Lawyer Maxwell Opoku-Agyemang writes on GETFund and scholarships

Lawyer Maxwell Opoku-Agyemang writes on GETFund and scholarships

Folks I have been watching and listening from afar the hullabaloo about the so called discretionary award of scholarships in this country and the milking of the system by the already fattened political class to the disadvantage of the downtrodden.

I have said it before and let me repeat a society that fattens its political class and impoverish the critical sectors is sick.

When it comes to scholarship administration in Ghana the corrupt practices have been with us from the Cocobod Scholarship through the government scholarship in the era of O and A levels.

When it comes to scholarships for foreign post-graduate studies I have goose pimples anytime they come to mind because of my personal experience in 1994.

In 1994 I was the recipient of Mensah Sarbah prize at the Ghana School of Law as the Best Graduating Student.

I was interviewed on National TV and I promised to pursue further studies in Natural Resources and Environmental Law overseas and return to help my country.

I dutifully served as a Teaching Assistant at Law Faculty Legon and applied for schools in , Canada, USA and Netherlands.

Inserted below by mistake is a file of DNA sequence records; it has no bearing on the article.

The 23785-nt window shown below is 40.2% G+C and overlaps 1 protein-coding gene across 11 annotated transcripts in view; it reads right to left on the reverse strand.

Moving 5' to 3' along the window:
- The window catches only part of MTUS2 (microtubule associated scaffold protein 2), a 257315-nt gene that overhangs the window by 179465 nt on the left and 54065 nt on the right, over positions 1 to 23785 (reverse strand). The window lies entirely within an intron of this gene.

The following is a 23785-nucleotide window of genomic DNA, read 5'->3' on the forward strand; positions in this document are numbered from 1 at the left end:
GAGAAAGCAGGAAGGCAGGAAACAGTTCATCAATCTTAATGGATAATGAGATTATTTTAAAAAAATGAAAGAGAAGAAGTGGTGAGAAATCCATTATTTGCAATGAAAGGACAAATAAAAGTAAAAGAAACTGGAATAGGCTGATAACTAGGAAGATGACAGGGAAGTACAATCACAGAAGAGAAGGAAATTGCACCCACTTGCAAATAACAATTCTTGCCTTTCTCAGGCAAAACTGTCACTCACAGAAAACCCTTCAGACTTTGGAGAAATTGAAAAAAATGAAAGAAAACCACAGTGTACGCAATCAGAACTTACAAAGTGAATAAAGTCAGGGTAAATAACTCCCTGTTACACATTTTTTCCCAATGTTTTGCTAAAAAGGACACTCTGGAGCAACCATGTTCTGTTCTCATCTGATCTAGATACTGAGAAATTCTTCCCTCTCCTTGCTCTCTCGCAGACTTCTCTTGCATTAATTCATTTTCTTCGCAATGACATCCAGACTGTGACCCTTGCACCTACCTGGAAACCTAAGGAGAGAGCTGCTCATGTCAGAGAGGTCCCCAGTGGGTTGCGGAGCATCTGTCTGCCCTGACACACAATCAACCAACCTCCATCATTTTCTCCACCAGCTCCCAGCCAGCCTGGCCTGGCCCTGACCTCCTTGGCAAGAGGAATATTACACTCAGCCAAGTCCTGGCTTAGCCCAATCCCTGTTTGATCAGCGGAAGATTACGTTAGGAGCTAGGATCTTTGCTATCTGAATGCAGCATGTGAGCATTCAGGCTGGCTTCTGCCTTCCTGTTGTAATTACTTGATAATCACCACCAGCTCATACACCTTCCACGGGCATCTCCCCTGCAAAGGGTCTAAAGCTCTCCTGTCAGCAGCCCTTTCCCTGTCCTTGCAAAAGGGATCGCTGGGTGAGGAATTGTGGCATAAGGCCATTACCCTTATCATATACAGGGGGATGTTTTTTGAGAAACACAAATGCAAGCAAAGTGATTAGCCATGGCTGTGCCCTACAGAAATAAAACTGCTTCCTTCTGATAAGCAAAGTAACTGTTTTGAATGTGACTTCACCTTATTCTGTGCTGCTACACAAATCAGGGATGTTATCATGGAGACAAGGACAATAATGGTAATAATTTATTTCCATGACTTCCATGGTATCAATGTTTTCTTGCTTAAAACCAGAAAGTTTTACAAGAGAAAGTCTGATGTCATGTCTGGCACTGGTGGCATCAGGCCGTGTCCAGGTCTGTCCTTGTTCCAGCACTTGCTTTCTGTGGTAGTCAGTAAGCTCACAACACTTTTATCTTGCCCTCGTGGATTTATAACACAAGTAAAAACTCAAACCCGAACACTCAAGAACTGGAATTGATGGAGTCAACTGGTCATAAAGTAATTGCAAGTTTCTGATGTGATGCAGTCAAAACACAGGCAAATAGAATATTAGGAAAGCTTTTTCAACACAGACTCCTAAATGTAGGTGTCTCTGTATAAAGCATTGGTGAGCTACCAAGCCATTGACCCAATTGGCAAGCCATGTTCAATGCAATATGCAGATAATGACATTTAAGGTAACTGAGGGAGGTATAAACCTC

I was offered admission in about 8 prestigious institutions but as the son of Eno Ataah there was no way I could afford even the ticket to those countries so I applied to the Scholarship Secretariat for a scholarship.

To the best of my knowledge others also applied and I was fortified in my belief then that on the scale of merit I was more than qualified on a scale of academic excellence and the relevance of the programme to be pursued.

Today looking at the names and backgrounds, politically and regionally, of those offered the scholarships, I can only hazard a guess that maybe my name and background were incorrect.

Luckily I was offered scholarships by the Law Society of Ontario in Canada and Rulon Clark Fellowship to attend the University of Utah in Salt Lake City USA where I studied Masters in Water Law, the first person to undertake that course in Ghana.

Notwithstanding the treatment at the hands of Scholarship Secretariat, I returned home after obtaining two Master of Laws degrees to enter public service first at the Water Resources Commission and now Ghana School of Law.

Coming to the Ghana School of Law I left lucrative private practice where I was then earning in excess of 4 million cedis (400 Ghana cedis) for 258,000 (25.80 Ghana cedis) as a lecturer.

The irony of life is that those sponsored by the state refused or failed to return to serve this beloved country.

Though I have a serious issue as to whether the auditing of GETFUND followed international best practices, I am of the considered view that we can use the disclosure to correct the mistakes of the past and for the country to cater for the true and genuine needy but brilliant compatriots

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